Congressional bargainers criss-crossed the Capitol all day yesterday and into the night, shuttling between negotiating sessions in an effort to iron out the final details of a deficit-reduction package that has eluded Congress and the Bush administration for months.
None of the major unresolved items -- details of the tax increases, Medicare savings, proposed Medicaid expansion and changes in the budget process -- was expected to waylay the tentative accord as it winds its way through the legislative labyrinth in what lawmakers hope are the final hours of the 101st Congress.
"With the White House optimistic, one would guess it would be hard to shipwreck the thing," said Rep. Bill Frenzel (Minn.), the ranking Republican on the House Budget Committee.
Last night, it appeared unlikely that the plan would be ready for House consideration by this afternoon, as congressional leaders had hoped. "We're doing everything we can to get this thing through," said Senate Finance Committee Chairman Lloyd Bentsen (D-Tex.).
Bentsen met one-on-one with House Ways and Means Committee Chairman Dan Rostenkowski (D-Ill.) last night to settle the remaining differences in the tax component of a plan intended to save $500 billion over five years, including $40.1 billion in the fiscal year that began Oct. 1. Even though most other congressional leaders had given their approval to the most crucial elements, the two powerful chairmen were still haggling over the fine points.
Other lawmakers strived yesterday to wrap up the rest of Congress's work and get home to campaign for the congressional elections, now just 12 days away. "My great hope . . . is that we can finish on Saturday night," House Majority Leader Richard A. Gephardt (D-Mo.) said to his colleagues' applause yesterday.
But if the House does not vote on the deficit-reduction plan today, that hope could be dashed. If the session extends to Sunday, lawmakers could find themselves in the midst of a scheduled Capitol Hill rally by the Ku Klux Klan.
Although many details of the deficit-reduction package remained unresolved last night, the final product is likely to even out the top two marginal tax rates at 31 percent. That would be an increase from 28 percent for the approximately 600,000 highest-income Americans and a cut from 33 percent for 3.5 million upper-middle-income taxpayers.
But the measure also would limit the benefit of the tax deductions claimed by higher-income taxpayers and gradually eliminate their $2,050 personal exemption. People who earn between $51,300 and $125,000 would pay more Medicare payroll taxes. Higher federal taxes would hit those who drive, smoke, travel on commercial airlines, drink alcoholic beverages and buy such expensive items as furs, jewelry, luxury automobiles, boats and private airplanes.
The final deal is expected to include an expansion of the earned-income tax credit, which benefits the working poor.
Overall, the package would net as much as $160 billion in new tax revenue over the next five years, more than $20 billion more than the failed budget-summit agreement envisioned, according to administration officials.
Disputes lingered last night over provisions that would lose rather than raise tax revenue. Bentsen, for instance, was pressing a $2.5 billion, five-year package of tax breaks for oil and gas exploration. The Senate bargainers were seeking about $5.6 billion over five years for a variety in tax breaks for small businesses. Rostenkowski was resisting the inclusion of any tax breaks in the measure.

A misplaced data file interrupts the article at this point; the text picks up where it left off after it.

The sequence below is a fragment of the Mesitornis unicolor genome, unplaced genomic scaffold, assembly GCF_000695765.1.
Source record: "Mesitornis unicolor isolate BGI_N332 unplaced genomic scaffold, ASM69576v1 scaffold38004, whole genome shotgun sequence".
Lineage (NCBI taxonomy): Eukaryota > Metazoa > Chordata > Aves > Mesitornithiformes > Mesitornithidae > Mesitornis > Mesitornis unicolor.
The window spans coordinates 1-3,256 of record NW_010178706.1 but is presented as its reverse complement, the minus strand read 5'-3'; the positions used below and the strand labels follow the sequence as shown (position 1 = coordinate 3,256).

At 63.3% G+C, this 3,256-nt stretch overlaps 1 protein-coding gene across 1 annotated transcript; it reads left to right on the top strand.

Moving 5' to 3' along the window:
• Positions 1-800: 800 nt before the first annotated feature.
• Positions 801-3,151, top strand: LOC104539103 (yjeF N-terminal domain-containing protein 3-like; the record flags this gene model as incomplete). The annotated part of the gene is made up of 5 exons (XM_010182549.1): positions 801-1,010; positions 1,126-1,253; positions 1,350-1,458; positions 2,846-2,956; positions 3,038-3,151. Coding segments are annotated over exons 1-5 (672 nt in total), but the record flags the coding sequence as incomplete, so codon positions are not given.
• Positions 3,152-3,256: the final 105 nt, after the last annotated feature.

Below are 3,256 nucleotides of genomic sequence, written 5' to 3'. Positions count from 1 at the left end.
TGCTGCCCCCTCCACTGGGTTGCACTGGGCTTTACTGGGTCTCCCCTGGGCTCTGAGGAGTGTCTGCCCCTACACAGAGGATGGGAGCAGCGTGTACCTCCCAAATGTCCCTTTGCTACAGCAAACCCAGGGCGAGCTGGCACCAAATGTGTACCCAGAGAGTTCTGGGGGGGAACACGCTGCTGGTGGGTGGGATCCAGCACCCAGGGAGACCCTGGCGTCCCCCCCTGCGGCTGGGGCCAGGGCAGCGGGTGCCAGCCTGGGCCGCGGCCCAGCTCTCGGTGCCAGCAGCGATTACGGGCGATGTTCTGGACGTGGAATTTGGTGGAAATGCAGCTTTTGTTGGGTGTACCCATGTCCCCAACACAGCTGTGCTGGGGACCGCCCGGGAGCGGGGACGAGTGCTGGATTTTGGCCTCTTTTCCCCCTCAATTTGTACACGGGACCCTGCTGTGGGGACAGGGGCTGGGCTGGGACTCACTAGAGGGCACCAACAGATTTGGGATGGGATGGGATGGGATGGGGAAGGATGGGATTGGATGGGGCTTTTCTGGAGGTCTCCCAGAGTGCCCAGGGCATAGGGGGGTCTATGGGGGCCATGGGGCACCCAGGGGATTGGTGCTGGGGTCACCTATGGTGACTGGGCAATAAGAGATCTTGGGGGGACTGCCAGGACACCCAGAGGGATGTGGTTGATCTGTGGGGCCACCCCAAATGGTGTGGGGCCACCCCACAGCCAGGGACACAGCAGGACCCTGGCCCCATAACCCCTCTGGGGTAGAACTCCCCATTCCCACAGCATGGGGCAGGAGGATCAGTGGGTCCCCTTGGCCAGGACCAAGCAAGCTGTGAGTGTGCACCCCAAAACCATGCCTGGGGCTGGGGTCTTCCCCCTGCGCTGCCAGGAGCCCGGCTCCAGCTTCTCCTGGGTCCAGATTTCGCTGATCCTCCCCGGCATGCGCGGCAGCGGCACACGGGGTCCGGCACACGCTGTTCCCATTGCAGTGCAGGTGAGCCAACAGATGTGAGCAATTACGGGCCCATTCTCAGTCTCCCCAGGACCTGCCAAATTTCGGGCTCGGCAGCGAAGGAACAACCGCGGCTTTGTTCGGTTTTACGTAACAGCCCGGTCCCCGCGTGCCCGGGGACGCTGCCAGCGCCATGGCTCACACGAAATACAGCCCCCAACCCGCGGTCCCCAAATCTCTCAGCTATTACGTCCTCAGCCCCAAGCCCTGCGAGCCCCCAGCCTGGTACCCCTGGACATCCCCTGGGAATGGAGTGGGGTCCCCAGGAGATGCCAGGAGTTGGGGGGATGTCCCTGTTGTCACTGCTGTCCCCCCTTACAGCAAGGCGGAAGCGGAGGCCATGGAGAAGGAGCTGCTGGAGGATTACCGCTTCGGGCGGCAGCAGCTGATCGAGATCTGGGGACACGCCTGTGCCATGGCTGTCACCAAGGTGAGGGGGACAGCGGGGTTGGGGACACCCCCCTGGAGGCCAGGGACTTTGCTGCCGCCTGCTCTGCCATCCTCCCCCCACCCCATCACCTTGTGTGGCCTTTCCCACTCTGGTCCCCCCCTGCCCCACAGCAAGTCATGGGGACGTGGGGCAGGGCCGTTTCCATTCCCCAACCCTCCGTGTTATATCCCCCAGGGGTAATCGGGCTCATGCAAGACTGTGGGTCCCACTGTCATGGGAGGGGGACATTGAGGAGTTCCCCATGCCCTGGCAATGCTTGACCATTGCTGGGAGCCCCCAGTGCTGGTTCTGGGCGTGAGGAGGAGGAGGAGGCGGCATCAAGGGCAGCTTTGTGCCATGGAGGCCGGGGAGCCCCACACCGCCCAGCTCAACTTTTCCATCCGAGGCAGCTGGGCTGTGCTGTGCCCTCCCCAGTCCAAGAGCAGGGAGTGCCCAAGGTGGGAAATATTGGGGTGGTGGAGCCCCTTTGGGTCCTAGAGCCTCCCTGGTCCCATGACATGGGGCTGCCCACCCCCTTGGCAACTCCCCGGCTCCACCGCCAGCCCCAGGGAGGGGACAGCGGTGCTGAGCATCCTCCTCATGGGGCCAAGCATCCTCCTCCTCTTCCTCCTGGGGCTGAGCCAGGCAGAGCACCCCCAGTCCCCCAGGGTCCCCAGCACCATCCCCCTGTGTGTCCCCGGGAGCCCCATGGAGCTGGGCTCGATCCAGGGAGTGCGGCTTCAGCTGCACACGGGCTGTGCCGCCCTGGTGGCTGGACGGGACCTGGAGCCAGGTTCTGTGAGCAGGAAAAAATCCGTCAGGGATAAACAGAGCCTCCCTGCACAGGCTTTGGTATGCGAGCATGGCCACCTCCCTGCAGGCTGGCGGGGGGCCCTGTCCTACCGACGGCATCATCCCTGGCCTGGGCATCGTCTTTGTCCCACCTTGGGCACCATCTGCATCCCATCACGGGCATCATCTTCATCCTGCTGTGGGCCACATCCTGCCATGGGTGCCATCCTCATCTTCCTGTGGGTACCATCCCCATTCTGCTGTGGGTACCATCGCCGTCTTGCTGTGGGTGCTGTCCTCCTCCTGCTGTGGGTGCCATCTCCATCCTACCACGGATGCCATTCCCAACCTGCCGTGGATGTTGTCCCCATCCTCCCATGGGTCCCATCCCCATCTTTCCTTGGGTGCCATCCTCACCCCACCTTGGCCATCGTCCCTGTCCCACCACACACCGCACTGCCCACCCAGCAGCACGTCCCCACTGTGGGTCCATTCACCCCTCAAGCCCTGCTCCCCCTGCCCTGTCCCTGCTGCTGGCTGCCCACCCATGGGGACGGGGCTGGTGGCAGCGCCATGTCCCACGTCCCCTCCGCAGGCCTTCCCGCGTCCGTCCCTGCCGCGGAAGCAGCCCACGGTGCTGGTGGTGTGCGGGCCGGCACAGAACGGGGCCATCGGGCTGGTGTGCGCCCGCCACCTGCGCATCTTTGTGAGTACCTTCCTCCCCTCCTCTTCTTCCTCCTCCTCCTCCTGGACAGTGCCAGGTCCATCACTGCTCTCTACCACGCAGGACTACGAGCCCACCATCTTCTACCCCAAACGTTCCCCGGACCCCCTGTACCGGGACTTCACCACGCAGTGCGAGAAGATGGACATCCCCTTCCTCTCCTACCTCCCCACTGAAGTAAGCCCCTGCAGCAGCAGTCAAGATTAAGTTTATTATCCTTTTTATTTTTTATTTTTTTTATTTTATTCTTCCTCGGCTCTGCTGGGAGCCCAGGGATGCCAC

On Medicare, Senate bargainers accepted the House-passed savings level of about $42 billion over five years, but differences remained over how to achieve those savings. Only about $10 billion would result from higher costs to beneficiaries. The amount of out-of-pocket costs they must pay before receiving benefits for the voluntary coverage of physicans and outpatient hospital services would rise from $75 to $100. Monthly premiums for the same program, currently $28.60, would gradually rise to $46.20 by 1995.
The remaining savings would come from lower payments to physicians and hospitals, and negotiators were still discussing hospital reimbursement formulas.
On Medicaid, Democrats were pressing a proposal, opposed by the Bush administration, that would expand benefits for the elderly poor by about $2.9 billion over five years. The administration had agreed to extra Medicaid spending during the summit talks to assist senior citizens who might have trouble meeting Medicare premium increases. Although the size of the premium increases have been greatly reduced, Democrats do not want to give up the extra money.
As bargaining continued, Republicans said they were worried about the chances of last-minute trouble. "What you thought you had, you aren't really sure until they really zip it up," said House Minority Leader Robert H. Michel (R-Ill.).
White House Chief of Staff John H. Sununu, Treasury Secretary Nicholas F. Brady, and Office of Management and Budget Director Richard G. Darman urged House Republicans not to delay final passage of the package. Any delay, they argued, would prevent President Bush from campaigning against Democrats and for GOP candidates.
House GOP leadership aides predicted that only between 50 or 60 House Republicans would vote for the package. That would require the support of between 160 and 170 of the House's 258 Democrats to pass the measure. House Democrats are expected to provide that support, despite elements in the package that trouble many of them.
Meanwhile, OMB has begun work on the fiscal 1992 budget, due on Capitol Hill in about three months. Staff writer Tom Kenworthy contributed to this report.